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Is the Loss of Cinco De Mayo Oscar De La Hoya’s Fault?

delahoya7777By Michael Herron: In boxing May 5th or Cinco de Mayo has become synonymous with a big fight and big night of boxing! The date, which is often mistaken as Mexico’s Independence Day, commemorates the Mexican army’s unlikely victory over French forces at the Battle of Puebla on May 5, 1862. The event is a source of national pride as it re-imagines a Mexican David defeating a French Goliath. In boxing it is not uncommon that on this date the sports major attraction will face off with his greatest rival, the fervor is increased tenfold when one or both participants are of Mexican descent.

In recent years however boxing’s Cinco de Mayo weekend has not been the legendary night of Mexican fighters that many believe it should be but in fact has become a showcase for an African American fighter, boxing’s top pay-per-view attraction Floyd “Money” Mayweather. Is it necessary to note that Mayweather is an African American? Yes, because boxing is a very nationalistic/patriotic sport and nationalism is the reason some fights are bigger than others. Major boxing events taking place on Cinco de Mayo and the September 16th Mexican Independence Day are the very definition of nationalism in sports.

So how does Floyd Mayweather, an African American fighter, claim dates generally catered to Mexican audiences? I say blame Oscar De La Hoya! When De La Hoya, a Mexican-American, accepted the challenge of the then called “Pretty Boy” Floyd Mayweather on May 5th 2007, he lost more than just the fight; he lost his status as boxing’s biggest star as well as the support of the Mexican and Mexican-American audience who wanted nothing more than to see the brash, smart mouthed, cocky, disrespectful Mayweather humbled and defeated.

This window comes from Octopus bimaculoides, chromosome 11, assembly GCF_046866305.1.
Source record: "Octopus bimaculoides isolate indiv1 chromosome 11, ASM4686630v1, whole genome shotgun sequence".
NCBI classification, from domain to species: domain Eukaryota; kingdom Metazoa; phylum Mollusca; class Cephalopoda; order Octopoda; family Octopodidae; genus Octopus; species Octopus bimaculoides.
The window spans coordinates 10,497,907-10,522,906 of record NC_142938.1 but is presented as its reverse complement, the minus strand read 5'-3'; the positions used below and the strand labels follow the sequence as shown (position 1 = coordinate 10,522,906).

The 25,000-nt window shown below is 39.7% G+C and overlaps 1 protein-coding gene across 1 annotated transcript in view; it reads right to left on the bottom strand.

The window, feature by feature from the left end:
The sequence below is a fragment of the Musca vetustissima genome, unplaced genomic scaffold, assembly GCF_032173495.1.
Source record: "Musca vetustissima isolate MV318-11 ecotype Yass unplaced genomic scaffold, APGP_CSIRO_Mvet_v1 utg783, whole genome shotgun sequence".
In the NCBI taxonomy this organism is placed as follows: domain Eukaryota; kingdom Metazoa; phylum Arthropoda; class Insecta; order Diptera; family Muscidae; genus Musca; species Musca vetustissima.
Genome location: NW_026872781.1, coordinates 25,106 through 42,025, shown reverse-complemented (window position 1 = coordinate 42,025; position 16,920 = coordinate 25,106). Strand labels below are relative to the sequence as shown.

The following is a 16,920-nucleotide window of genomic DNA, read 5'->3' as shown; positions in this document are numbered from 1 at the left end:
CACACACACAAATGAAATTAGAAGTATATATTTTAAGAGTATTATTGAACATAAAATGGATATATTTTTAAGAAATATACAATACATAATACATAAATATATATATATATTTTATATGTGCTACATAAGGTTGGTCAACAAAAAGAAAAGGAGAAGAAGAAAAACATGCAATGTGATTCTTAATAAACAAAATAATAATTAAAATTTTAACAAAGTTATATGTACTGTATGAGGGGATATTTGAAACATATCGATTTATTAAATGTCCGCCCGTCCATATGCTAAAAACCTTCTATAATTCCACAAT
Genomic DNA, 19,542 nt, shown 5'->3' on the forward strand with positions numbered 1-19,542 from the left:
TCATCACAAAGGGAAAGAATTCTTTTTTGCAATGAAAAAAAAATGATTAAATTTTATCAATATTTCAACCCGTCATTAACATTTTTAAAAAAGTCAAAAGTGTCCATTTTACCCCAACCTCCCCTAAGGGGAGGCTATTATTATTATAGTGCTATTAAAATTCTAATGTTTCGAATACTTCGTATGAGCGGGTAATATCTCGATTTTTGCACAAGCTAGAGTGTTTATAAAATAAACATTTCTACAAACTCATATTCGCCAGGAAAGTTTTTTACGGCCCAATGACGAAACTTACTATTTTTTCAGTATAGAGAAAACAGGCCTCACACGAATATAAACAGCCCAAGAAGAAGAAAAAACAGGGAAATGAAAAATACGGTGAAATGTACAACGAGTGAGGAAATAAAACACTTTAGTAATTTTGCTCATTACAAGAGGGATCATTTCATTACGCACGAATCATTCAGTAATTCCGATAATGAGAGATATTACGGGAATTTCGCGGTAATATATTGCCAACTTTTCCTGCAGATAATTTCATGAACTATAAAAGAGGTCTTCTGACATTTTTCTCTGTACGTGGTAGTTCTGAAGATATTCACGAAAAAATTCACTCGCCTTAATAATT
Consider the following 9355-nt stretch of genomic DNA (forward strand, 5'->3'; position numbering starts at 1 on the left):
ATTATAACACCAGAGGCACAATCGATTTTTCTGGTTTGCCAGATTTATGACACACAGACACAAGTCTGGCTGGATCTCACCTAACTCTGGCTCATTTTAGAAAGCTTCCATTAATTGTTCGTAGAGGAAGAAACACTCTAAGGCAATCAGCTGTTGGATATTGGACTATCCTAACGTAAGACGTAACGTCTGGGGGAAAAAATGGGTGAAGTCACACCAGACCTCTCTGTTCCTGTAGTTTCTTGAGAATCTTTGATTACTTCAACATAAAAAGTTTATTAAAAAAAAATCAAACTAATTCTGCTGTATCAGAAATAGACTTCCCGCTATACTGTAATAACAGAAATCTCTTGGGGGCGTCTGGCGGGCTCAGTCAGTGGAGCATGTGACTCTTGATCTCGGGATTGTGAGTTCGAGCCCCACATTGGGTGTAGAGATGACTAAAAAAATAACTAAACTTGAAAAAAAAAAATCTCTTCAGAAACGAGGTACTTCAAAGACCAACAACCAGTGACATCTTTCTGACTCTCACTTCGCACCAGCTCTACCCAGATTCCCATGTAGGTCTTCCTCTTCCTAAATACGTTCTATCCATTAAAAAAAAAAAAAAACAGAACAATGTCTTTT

Though De La Hoya has lost fights before, losing to Mayweather on Cinco de Mayo was particularly disappointing for Mexican fans. De La Hoya had all the advantages going into the fight: weight, gloves, ring, purse split, date, venue, and audience. All he had to do was show up and destroy Floyd Mayweather, the man who had gone out of his way to insult, chastise, and draw the ire of boxing fans around the world.

To add insult to injury, Mayweather entered the ring wearing a sombrero and draped in the colors of the Mexican flag; some still debate whether he wore the colors out of respect or as yet another insult. In retrospect Mayweather’s focus was clear, he was coming to not only defeat Oscar De La Hoya but to take his status, his market value, his audience, and ultimately Oscar’s long held Mexican holiday fight dates. In this objective Mayweather has achieved unparalleled success; he has gone on to fight exclusively on Mexican holidays eclipsing not only the earnings and ratings of Oscar De La Hoya but of all fighters past and present.

In a recent article Oscar De La Hoya has claimed that he and his prodigy Saul “Canelo” Alvarez will “Take Back Mexican Dates from Floyd Mayweather.” A noble thing to say but the reality is that both De La Hoya and Alvarez had their chance against Mayweather, De La Hoya on Cinco de Mayo and Alvarez on Mexican Independence Day and each guy came up short. Their current agenda then is not to “defeat” Floyd in the ring but to go against him in competing pay-per-view events! As a boxing enthusiast it is my opinion that that is a weak approach to solving the “Mexican dates” problem, they want to “promote” a victory rather than earn one.

What I would like to see is Saul Alvarez challenge Mayweather to a rematch but this time train like a true warrior, defeat Mayweather justly and take back the dates honorably. But then again is May 5th or September 16th really anyone’s dates to take back, if so then maybe boxing really is about race and nationalism……is it?

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